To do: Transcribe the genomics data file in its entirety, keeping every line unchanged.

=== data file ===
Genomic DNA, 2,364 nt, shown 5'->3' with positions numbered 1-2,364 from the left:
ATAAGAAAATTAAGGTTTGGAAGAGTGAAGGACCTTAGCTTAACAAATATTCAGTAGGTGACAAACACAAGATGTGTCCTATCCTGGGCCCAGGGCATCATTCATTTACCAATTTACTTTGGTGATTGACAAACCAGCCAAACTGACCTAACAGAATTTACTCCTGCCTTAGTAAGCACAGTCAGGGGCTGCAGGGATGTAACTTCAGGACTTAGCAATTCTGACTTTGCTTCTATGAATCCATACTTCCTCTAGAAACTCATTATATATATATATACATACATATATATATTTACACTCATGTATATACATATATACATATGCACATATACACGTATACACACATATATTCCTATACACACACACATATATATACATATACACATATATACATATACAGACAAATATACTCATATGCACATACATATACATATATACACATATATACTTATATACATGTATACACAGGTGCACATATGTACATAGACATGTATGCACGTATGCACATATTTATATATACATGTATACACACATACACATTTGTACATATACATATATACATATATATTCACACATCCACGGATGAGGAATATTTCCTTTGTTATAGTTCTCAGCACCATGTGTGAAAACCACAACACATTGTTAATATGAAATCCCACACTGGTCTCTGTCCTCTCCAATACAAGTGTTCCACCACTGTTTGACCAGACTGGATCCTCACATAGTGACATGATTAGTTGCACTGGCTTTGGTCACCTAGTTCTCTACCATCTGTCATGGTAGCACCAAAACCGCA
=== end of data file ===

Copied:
Genomic DNA, 2,364 nt, shown 5'->3' with positions numbered 1-2,364 from the left:
ATAAGAAAATTAAGGTTTGGAAGAGTGAAGGACCTTAGCTTAACAAATATTCAGTAGGTGACAAACACAAGATGTGTCCTATCCTGGGCCCAGGGCATCATTCATTTACCAATTTACTTTGGTGATTGACAAACCAGCCAAACTGACCTAACAGAATTTACTCCTGCCTTAGTAAGCACAGTCAGGGGCTGCAGGGATGTAACTTCAGGACTTAGCAATTCTGACTTTGCTTCTATGAATCCATACTTCCTCTAGAAACTCATTATATATATATATACATACATATATATATTTACACTCATGTATATACATATATACATATGCACATATACACGTATACACACATATATTCCTATACACACACACATATATATACATATACACATATATACATATACAGACAAATATACTCATATGCACATACATATACATATATACACATATATACTTATATACATGTATACACAGGTGCACATATGTACATAGACATGTATGCACGTATGCACATATTTATATATACATGTATACACACATACACATTTGTACATATACATATATACATATATATTCACACATCCACGGATGAGGAATATTTCCTTTGTTATAGTTCTCAGCACCATGTGTGAAAACCACAACACATTGTTAATATGAAATCCCACACTGGTCTCTGTCCTCTCCAATACAAGTGTTCCACCACTGTTTGACCAGACTGGATCCTCACATAGTGACATGATTAGTTGCACTGGCTTTGGTCACCTAGTTCTCTACCATCTGTCATGGTAGCACCAAAACCGCA